I hope this helps. Let me know if there is something in this answer I can expand upon to help.

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I do not understand your answer despite understanding the question and the circuits... ;] – jpc Mar 25 '11 at 12:18
@jpc, I am sorry to hear that. I was trying to focus on the connections and what was happening. I could have done the full wave rectifier approach, this just seemed like what the OP may be missunderstanding. – Kortuk Mar 25 '11 at 12:54
OTOH maybe it is just me since you get only positive votes for this. :) – jpc Mar 25 '11 at 13:15

It's the same, although I've never seen a full-wave rectifier this way round before. Electriclly it makes no difference which way it's done, but it seems more 'natural' to connect the centre-tap of the transformer to the circuit's reference rail - which is usually the negative.

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he did an edit and we both answered in a 1.5 minute time span. – Kortuk Mar 25 '11 at 11:15
@Kortuk - These answers are like London buses. You wait 20 minutes and three turn-up together :o} – MikeJ-UK Mar 25 '11 at 11:59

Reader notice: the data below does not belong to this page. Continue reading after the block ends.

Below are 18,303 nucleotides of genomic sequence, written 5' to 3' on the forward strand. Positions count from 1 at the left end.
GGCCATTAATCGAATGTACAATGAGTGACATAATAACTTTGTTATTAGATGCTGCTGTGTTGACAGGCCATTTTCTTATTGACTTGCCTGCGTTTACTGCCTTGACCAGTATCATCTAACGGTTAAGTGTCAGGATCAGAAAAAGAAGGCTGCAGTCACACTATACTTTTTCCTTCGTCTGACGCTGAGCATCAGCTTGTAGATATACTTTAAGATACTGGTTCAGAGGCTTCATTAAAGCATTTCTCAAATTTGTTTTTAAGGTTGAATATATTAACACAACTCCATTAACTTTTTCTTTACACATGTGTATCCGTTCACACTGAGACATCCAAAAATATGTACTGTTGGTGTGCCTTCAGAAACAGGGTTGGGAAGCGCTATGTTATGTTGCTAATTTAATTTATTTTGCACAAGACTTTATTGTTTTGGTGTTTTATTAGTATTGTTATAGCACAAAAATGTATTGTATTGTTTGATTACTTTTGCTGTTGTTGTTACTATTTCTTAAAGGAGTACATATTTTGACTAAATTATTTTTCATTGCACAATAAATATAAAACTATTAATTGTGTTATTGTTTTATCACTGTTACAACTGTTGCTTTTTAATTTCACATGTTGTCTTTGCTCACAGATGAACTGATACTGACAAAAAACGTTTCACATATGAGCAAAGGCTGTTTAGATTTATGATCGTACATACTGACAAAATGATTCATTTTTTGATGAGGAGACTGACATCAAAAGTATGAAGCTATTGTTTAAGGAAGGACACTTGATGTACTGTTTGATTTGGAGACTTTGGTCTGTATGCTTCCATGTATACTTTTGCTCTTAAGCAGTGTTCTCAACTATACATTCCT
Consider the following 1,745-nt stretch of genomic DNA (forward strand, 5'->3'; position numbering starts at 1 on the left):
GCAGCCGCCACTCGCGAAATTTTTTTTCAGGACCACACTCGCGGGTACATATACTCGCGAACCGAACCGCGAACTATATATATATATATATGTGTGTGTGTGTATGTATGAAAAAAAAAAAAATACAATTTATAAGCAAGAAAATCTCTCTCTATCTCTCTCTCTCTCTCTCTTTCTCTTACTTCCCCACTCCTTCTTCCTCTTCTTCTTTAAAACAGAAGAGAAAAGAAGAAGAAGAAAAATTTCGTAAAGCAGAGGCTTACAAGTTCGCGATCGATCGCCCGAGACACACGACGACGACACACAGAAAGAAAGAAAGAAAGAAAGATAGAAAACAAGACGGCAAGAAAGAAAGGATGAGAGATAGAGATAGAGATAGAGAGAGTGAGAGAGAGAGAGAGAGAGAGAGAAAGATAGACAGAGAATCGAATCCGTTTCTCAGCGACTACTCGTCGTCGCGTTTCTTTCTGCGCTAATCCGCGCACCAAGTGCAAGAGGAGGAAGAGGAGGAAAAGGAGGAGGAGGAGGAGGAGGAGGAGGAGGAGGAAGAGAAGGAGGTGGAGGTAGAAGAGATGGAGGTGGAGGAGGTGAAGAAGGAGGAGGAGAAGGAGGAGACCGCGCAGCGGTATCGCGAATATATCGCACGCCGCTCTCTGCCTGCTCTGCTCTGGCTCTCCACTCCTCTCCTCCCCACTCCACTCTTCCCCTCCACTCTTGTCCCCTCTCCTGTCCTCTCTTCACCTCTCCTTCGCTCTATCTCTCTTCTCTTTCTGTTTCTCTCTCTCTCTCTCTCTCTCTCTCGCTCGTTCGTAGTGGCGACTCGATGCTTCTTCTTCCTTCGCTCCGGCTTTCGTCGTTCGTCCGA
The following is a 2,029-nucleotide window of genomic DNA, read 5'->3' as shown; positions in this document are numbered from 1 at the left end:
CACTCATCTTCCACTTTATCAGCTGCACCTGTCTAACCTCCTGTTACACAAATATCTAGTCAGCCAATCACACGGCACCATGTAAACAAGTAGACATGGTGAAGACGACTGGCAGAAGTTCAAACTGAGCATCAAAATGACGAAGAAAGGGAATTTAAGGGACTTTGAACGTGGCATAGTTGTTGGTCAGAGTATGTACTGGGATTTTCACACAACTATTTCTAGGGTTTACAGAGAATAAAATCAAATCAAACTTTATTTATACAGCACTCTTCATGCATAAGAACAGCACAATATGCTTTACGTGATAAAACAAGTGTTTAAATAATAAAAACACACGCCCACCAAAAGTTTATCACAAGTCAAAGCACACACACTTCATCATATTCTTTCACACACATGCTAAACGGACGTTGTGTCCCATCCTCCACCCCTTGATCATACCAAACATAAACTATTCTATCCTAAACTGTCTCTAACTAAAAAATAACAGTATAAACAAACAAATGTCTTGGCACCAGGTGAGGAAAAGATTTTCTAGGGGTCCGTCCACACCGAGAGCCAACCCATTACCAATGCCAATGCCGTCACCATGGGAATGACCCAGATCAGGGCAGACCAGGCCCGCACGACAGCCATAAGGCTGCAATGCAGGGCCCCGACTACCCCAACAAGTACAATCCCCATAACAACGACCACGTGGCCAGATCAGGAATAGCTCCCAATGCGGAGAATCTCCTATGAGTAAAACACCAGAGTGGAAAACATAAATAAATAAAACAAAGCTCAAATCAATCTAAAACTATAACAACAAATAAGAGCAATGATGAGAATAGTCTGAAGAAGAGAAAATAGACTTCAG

haha. Mainly on the common routes though. – Kortuk Mar 25 '11 at 12:03

The diodes conduct on alternate half cycles (the two ends of the secondary winding give a phase reversal), so that the circuit behaves like a full-wave rectifier with four diodes. It's a popular circuit, because it's cheaper to manufacture than one using a single winding secondary with a four diode bridge rectifier.

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and you were 30 seconds after Mike. I need to just give others a chance on these questions. – Kortuk Mar 25 '11 at 11:26
Cheaper and much more efficient at low voltages since you have only 1 diode drop instead of 2. – jpc Mar 25 '11 at 12:17
@jpc, but you do "lose" half your number of loops because you center tap. There is a tradeoff there. – Kortuk Mar 26 '11 at 2:24

From a practical point of view this half bridge arrangement is exellent if you do not want the trouble to isolate the nut of a power diode. This speeds up assembly and cools the diode more effectively because of the metal-to-metal thermal coupling with nothing in between. Downside is that a ground referenced positive supply needs reverse direction diodes. A negative ground referenced supply can however use standard direction diodes where the diode nut is the cathode.

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One thing I haven't seen in the other answers:

This is a centre-tapped rectifier. It uses a centre-tapped transformer to create a full-wave rectifier.

Its biggest positive is that you only need 2 rectifiers to do this. Because of this, these were used when solid state rectifiers were still very pricey or you had to use valve rectifiers. Its not used often today because the cost of creating two secondary windings in a transformer is much higher than adding 2 more rectifiers to create a full-wave rectified signal from a simple transformer.